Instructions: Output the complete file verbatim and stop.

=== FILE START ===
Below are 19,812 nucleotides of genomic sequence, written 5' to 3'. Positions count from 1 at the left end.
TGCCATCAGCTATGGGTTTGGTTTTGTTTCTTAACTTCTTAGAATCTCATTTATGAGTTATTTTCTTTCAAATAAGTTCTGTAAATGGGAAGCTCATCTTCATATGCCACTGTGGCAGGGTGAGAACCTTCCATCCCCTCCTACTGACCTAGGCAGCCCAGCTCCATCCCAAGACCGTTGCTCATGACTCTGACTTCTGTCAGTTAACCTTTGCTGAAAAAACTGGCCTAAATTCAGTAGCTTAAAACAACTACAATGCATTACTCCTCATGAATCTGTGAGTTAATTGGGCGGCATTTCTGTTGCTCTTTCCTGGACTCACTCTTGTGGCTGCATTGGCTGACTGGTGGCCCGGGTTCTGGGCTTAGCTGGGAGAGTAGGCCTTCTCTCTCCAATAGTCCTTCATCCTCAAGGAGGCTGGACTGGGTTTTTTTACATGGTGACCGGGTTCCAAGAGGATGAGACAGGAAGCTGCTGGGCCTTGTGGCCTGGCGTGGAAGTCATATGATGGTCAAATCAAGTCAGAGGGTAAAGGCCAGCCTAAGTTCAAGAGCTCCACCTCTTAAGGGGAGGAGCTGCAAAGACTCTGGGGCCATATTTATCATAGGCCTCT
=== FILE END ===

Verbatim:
Below are 19,812 nucleotides of genomic sequence, written 5' to 3'. Positions count from 1 at the left end.
TGCCATCAGCTATGGGTTTGGTTTTGTTTCTTAACTTCTTAGAATCTCATTTATGAGTTATTTTCTTTCAAATAAGTTCTGTAAATGGGAAGCTCATCTTCATATGCCACTGTGGCAGGGTGAGAACCTTCCATCCCCTCCTACTGACCTAGGCAGCCCAGCTCCATCCCAAGACCGTTGCTCATGACTCTGACTTCTGTCAGTTAACCTTTGCTGAAAAAACTGGCCTAAATTCAGTAGCTTAAAACAACTACAATGCATTACTCCTCATGAATCTGTGAGTTAATTGGGCGGCATTTCTGTTGCTCTTTCCTGGACTCACTCTTGTGGCTGCATTGGCTGACTGGTGGCCCGGGTTCTGGGCTTAGCTGGGAGAGTAGGCCTTCTCTCTCCAATAGTCCTTCATCCTCAAGGAGGCTGGACTGGGTTTTTTTACATGGTGACCGGGTTCCAAGAGGATGAGACAGGAAGCTGCTGGGCCTTGTGGCCTGGCGTGGAAGTCATATGATGGTCAAATCAAGTCAGAGGGTAAAGGCCAGCCTAAGTTCAAGAGCTCCACCTCTTAAGGGGAGGAGCTGCAAAGACTCTGGGGCCATATTTATCATAGGCCTCT